A New Year’s resolution for fiduciaries

Too many 401(k) sponsors are not aware of their ERISA obligation to evaluate plan fees and expenses.

By Eric Droblyen | December 30, 2014 at 08:13 AM

I have always liked New Year's resolutions. They are a great excuse for ending bad behaviors or starting good ones.  Here's one for all small business 401(k) sponsors: "I will evaluate my plan fees for reasonableness." 

Let me explain why …

ERISA requires 401(k) sponsors, and any other fiduciary, to ensure that the services provided to their plan are necessary and that contracts or arrangements for services, and the cost of those services, are reasonable. Failure to do so can result in personal liability for the responsible fiduciary.

Too many 401(k) sponsors are not aware of their ERISA obligation to evaluate plan fees and expenses. And even fewer know how to prove fees for plan services are reasonable.

Here are three simple steps that will help you evaluate 401(k) fees in 2015: 

1. Confirm receipt of a 408(b)(2) disclosure for each "covered" service provider. The DOL's Section 408(b)(2) rules require service providers to provide 401(k) sponsors with the information they need to assess the reasonableness of provider compensation and identify potential conflicts of interest.

For purposes of the 408(b)(2) regulation, a Covered Service Provider (CSP) is a person or entity who enters into a contract or arrangement with a plan and reasonably expects to receive $1,000 or more in compensation for providing services to a plan. There are four categories of CSP. These categories are described on the DOL website.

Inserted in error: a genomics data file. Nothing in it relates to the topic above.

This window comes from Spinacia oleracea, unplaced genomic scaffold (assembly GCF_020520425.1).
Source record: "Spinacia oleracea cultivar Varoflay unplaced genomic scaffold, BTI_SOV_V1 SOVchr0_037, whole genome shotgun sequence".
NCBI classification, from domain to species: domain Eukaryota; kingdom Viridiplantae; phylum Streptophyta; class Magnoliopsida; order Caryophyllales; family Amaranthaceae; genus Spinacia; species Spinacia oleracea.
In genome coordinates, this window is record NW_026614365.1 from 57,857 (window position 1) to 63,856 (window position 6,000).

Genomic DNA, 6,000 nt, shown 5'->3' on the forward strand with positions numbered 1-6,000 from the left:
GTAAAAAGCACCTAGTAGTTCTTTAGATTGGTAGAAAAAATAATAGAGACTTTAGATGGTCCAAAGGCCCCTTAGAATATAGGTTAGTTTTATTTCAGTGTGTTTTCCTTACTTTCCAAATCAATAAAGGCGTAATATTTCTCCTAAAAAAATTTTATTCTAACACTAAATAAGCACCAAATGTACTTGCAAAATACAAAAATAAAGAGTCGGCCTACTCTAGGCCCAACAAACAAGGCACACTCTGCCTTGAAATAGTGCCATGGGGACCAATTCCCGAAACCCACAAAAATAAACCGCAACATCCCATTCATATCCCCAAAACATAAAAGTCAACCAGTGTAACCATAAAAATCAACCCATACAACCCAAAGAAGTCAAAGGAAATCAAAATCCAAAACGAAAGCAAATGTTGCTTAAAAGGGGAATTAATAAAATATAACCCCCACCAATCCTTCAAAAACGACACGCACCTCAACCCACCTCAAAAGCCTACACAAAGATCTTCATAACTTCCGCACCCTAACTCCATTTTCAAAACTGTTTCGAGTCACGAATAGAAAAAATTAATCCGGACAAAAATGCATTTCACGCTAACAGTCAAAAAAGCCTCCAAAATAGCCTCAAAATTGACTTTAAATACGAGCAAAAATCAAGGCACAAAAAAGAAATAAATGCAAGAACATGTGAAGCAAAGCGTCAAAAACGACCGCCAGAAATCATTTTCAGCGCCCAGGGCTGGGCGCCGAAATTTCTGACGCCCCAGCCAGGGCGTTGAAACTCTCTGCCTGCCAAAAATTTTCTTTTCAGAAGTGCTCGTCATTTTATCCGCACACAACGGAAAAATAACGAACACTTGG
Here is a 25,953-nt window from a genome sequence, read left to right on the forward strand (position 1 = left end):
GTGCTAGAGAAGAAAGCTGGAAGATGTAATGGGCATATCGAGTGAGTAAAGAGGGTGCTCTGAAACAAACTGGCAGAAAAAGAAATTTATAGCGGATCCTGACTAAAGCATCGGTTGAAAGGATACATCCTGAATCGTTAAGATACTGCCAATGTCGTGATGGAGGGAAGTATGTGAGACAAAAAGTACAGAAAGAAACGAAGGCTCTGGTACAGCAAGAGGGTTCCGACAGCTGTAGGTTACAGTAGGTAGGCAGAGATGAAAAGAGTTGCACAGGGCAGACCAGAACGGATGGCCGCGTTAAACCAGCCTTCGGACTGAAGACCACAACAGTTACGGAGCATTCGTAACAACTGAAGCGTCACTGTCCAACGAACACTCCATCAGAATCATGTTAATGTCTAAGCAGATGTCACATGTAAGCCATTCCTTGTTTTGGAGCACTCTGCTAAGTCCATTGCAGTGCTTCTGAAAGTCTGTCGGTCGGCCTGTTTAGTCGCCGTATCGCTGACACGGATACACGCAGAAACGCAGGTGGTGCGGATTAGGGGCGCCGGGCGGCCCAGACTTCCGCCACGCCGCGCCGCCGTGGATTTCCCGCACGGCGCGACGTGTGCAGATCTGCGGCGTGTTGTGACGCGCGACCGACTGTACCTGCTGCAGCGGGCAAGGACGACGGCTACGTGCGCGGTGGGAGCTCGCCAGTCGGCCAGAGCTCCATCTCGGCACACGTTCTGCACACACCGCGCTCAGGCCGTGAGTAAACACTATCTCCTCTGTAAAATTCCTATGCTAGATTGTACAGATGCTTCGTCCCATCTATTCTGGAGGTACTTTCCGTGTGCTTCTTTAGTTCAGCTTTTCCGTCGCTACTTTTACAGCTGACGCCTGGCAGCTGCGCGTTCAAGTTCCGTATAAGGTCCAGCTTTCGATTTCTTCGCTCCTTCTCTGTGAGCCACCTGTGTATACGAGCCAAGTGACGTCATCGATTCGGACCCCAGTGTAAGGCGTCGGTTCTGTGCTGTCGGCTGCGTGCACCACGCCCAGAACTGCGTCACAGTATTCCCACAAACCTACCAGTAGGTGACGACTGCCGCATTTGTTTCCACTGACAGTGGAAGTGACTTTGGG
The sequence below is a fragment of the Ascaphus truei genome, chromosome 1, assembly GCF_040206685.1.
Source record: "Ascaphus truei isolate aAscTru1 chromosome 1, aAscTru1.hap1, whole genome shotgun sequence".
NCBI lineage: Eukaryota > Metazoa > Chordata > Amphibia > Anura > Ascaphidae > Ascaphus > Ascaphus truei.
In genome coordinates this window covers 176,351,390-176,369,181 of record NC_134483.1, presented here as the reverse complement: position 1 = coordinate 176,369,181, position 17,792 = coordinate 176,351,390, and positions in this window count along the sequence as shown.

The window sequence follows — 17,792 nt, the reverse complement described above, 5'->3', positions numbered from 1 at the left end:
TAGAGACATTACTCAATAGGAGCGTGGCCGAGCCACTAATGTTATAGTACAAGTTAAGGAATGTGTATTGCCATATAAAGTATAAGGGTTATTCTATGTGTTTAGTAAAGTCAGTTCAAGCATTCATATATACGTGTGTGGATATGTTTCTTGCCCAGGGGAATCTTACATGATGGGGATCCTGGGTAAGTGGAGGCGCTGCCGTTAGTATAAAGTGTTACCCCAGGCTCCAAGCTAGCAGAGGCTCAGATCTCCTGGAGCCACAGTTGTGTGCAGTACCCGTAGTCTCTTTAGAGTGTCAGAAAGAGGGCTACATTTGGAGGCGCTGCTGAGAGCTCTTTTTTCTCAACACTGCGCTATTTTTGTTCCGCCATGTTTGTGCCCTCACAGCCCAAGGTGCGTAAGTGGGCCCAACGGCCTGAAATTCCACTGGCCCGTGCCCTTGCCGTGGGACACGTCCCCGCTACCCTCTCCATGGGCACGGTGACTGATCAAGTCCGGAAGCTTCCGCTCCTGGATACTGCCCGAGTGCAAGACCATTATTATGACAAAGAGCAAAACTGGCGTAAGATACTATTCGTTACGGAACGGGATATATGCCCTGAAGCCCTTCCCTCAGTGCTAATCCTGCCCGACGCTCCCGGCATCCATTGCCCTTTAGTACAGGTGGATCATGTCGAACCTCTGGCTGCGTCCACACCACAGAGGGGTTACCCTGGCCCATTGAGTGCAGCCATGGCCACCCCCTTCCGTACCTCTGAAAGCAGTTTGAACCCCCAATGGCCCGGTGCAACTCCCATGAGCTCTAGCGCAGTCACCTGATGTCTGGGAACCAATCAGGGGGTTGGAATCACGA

If a CSP fails to provide the required 408(b)(2) information, the contract or arrangement between the plan and the CSP is prohibited by ERISA, and the responsible plan fiduciary will have engaged in a prohibited transaction. In other words, while CSPs are required to provide a 408(b) disclosure, it's the plan sponsor's responsibility to ensure it's received.

2. Examine each 408(b)(2) disclosure for adequacy. CSPs must include the following information in their 408(b)(2) disclosure to the 401(k) sponsor:

  • A description of the services to be provided to the plan pursuant to the contract or arrangement.
  • Whether or not the CSP serves the plan in a fiduciary capacity.
  • All "direct" and "indirect" compensation the CSP, affiliate, or a subcontractor reasonably expects to receive in connection with the covered services. Direct compensation means fees paid directly from the plan.  Indirect compensation means fees paid from any source other than the plan or the plan sponsor (e.g., "revenue sharing").
  • A description of any compensation paid between the CSP and related parties.

More information regarding 408(b)(2) disclosure requirements can be found on the DOL website.

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